Need help...potty strike! - Mothering Forums

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#1 of 14 Old 01-27-2012, 06:41 AM - Thread Starter
 
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Hello all, I'm new to the forums and would love some help with my 8 month old daughter.  I've been EC'ing her part-time since she was 8 weeks old and was doing pretty well until recently.  By part-time I mean my husband and I have always taken her to the sink or potty when she wakes in the morning, before and after naps, before bed, and throughout the day if we thought she might have to go.  However, we have done this only at home (and some at my parent's house, who aren't judgmental about our decision to do EC)...we diaper normally when out and about and at nighttime.  Although she never has learned to signal when she needs to go, and I've never been able to detect any kind of sign that shes about to go (she's a sneaky pooper/pee'er!), we've always done pretty darn well...we very rarely had any poopy diapers and caught pees probably about 50% of the time I'm guessing.  However, since she was about 7 months old she has been VERY strongly resisting using the potty, to the point where the second I put her on her potty she arches her back and tries to stand up from it, cries, fusses, and starts screaming if I don't take her off.  I thought maybe it was because of her teething, but both her bottom teeth have broken through and she STILL is refusing to use the potty.  She is learning to crawl now so maybe that's why? She will get all happy and excited when I sign 'potty' to her but then cries when I actually take her...it's weird.

 

I'm just so frustrated because this strike is lasting way longer than I thought it would.  This morning she arched and screamed again when I took her after waking up, and then when she was lying on the bed while I was getting her diaper ready to put on her she peed on the bed.  We've never had an accident like that before.  I'm to the point where I feel like giving up on EC completely.  Does a strike ever last longer than a month?  Anyone have any ideas on what I can do to maybe entice her to use the potty again?  My husband and I have tried different ways of distracting her to stay on the potty, which work in that respect, but when she's distracted she won't eliminate at all, so that kind of defeats the purpose.

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#2 of 14 Old 01-27-2012, 08:28 AM
 
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Perhaps try different locations?  When my first became mobile he became obsessed with peeing outside.  He would even knock on the door to tell us he wanted to go out and pee.  It was pretty cute until winter came.  We joked about getting him sod to use in the house or a nice houseplant, but it never came to that.  We finally compromised by putting the potty on a low table facing out the window.  

 

Some kids really like variety.  She may prefer using the toilet (inserts are nice) or standing in the tub. 

 

My tiny baby signals well in advance of needing to pee, so he gets mad if I take him too soon after he says go.  So we talk about it, wander into the bathroom, undress and he is more ready to go by the time we get there.

 

 

 

Good luck.

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#3 of 14 Old 01-27-2012, 12:28 PM
 
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My DS doesnt signal either. 

 

We're also in the throws of a pee strike (for probably 3 weeks now, just when I thought maybe we could move on to "potty learning") but thankfully DS still likes to poop on the potty.  DS is 18 months.  This is only relevant to you to say that they do go through phases of strikes, but will go back to EC eventually.  I remember DS having a strike around the same age as your DD.  They're really going through an intellectual growth spurt at that age. 

 

What I suggest is that you totally back off for a few days, maybe even a week.  Keep offering when you normally would, but as soon as you get the hint of a refusal, don't force the issue.  Just say "ok" and continue on.  Don't worry about the misses.  Remember, it's about the communication (hard to do in the middle of a strike sometimes) and if you don't listen when she says "no" then that's not good communication.  Often the problem is with us, and our babes sensing our eagerness/stress about the misses and cooperation.  Once we let go of the need for "success" they come back to cooperating.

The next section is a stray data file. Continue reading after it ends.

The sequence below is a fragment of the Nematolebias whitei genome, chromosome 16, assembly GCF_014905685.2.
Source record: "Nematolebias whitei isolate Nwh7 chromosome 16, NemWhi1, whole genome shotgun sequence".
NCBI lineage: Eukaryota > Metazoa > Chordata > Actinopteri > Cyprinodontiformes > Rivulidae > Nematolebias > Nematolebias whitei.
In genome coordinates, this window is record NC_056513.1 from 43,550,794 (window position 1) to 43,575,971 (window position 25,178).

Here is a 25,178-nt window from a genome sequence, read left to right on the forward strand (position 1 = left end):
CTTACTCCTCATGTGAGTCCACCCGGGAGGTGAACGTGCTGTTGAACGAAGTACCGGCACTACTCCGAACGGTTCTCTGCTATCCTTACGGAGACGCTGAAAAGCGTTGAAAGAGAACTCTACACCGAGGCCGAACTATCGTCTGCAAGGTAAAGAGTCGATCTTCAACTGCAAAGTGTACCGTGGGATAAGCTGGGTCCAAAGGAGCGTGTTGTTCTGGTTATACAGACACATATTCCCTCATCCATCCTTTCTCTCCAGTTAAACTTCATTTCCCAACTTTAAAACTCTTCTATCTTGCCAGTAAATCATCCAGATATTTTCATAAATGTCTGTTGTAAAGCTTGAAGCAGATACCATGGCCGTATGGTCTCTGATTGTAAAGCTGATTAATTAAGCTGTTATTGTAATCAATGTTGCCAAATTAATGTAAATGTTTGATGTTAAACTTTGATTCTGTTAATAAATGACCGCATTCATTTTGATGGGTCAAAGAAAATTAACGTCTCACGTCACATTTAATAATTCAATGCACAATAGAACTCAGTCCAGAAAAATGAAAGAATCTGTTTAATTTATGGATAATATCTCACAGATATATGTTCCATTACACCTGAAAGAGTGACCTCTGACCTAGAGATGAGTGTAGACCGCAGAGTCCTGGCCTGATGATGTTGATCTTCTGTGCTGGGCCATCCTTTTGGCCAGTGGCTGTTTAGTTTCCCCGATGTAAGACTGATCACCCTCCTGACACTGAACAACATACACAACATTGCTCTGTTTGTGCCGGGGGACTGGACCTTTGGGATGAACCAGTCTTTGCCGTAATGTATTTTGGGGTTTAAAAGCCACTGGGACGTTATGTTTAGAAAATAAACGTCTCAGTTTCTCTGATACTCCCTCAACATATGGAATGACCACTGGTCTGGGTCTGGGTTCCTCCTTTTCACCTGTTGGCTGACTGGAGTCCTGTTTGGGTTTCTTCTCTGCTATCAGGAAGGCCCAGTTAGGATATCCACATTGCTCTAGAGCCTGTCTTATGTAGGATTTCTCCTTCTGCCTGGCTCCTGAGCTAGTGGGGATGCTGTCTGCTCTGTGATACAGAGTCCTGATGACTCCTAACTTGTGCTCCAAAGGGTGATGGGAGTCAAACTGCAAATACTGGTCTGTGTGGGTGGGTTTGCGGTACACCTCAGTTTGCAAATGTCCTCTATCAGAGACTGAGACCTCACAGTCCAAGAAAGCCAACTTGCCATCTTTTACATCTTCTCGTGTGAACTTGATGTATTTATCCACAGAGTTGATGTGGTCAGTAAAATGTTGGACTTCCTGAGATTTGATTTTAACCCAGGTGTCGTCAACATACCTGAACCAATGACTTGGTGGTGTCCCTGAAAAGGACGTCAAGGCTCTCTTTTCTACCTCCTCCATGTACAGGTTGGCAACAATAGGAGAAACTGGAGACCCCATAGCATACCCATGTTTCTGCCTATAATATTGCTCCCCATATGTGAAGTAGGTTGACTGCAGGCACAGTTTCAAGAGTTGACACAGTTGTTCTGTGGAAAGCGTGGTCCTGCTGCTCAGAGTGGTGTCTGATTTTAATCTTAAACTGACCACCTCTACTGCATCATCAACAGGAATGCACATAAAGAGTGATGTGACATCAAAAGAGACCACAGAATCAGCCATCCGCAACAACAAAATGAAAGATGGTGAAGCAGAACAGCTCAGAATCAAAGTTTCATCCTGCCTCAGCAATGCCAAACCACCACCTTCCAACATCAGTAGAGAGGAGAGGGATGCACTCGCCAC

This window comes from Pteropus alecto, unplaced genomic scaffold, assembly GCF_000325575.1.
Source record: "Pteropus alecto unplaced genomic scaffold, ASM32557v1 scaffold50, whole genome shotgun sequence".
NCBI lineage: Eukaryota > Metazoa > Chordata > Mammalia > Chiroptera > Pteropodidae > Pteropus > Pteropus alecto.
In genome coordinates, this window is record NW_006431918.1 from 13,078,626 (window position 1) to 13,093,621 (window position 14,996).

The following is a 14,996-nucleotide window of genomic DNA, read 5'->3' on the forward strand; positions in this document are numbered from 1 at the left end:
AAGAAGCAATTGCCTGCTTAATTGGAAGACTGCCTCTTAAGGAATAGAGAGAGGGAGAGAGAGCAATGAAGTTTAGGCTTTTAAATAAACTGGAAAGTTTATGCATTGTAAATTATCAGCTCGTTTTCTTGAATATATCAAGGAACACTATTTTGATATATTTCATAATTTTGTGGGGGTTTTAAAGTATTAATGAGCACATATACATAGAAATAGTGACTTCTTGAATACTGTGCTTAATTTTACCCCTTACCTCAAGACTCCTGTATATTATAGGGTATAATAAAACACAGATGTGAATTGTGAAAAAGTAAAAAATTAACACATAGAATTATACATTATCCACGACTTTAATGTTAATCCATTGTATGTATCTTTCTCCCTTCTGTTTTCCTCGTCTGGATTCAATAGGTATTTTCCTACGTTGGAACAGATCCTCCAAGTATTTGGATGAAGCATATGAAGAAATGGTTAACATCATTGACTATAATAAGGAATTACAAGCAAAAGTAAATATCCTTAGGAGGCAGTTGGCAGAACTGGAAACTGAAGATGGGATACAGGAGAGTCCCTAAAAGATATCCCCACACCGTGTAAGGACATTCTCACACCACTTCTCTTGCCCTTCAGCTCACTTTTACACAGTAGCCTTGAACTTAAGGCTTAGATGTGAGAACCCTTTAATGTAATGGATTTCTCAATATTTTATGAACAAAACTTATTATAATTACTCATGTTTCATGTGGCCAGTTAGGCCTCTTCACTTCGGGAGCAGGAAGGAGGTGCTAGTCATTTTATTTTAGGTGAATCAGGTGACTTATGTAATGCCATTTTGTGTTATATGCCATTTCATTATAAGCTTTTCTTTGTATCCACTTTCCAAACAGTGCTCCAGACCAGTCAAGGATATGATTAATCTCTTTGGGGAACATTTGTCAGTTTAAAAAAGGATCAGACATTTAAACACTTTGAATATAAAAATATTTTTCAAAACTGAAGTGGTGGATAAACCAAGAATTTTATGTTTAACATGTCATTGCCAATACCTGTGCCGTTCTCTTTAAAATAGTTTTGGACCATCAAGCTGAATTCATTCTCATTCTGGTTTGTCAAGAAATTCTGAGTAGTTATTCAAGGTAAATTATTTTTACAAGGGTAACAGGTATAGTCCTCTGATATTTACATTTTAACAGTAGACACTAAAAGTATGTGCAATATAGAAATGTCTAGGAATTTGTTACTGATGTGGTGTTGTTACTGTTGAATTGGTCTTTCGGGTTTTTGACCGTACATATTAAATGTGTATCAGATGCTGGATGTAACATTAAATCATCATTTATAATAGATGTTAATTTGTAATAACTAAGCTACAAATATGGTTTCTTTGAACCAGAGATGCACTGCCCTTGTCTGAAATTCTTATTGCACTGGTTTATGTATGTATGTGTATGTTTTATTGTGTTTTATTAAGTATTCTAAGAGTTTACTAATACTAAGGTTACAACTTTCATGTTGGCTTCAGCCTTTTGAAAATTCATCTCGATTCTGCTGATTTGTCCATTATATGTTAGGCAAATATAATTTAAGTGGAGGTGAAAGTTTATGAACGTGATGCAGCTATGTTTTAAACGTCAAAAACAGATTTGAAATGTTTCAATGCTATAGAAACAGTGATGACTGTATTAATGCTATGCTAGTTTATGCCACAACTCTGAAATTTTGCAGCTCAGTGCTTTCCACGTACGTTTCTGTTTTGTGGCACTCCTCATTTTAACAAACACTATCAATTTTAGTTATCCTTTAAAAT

I also agree with PP about trying different potties, locations, etc.  DS liked to pee in the bathroom sink at that age because he could see himself in the mirror. 

 

Don't give up!  Even if you need to just take a break for a couple of weeks, come back to EC after you and DD have a break and try again.  I'm sure the strike won't last forever. 


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#4 of 14 Old 01-27-2012, 07:48 PM - Thread Starter
 
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Thanks for the help!  I did try taking her to the sink several times today (which was her potty until she was almost 5 months old), but she refused each time except once, when we did make a pee catch.  Tomorrow I am going to try putting the potty in a few new locations in the house and see if she's more willing.  If not, I'm going to take the advice to take a break from EC for a week.  That honestly didn't even occur to me...I felt like just giving up entirely lol.  It will be nice to not stress about it for a little while, and doubtless she'll appreciate that too in her own way. :)

 

 

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#5 of 14 Old 01-27-2012, 08:08 PM
 
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I think sometimes fussing about being taken to pee can become a habit.  It starts when you try it a few times in a row when the baby isn't in the mood.  Then the next time, she remembers being unhappy about it the last time you tried it and that makes her fuss again, and the more she does it, the more of a habit it becomes.  But if you make the situation really different from the one where she's gotten used to fussing, she may be okay with it.  So I agree with the suggestions to try a different location.  If the sink didn't work that well, maybe try the bathtub or a sink you don't usually use, or go outside if it's not too cold where you live.  You can also try to come up with some really good distraction.  And don't give her too much warning ahead of time.  When my babies were going through a resistant phase, I found it worked best not to say anything about going to pee, but just to pick the baby up and play some silly game on the way to the bathroom, and then quickly hold him over the sink before he had time to think about resisting.  If you can get the baby to pee without fussing a few times, you start to break the habit and form a new one - the habit of not fussing.

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#6 of 14 Old 01-27-2012, 09:10 PM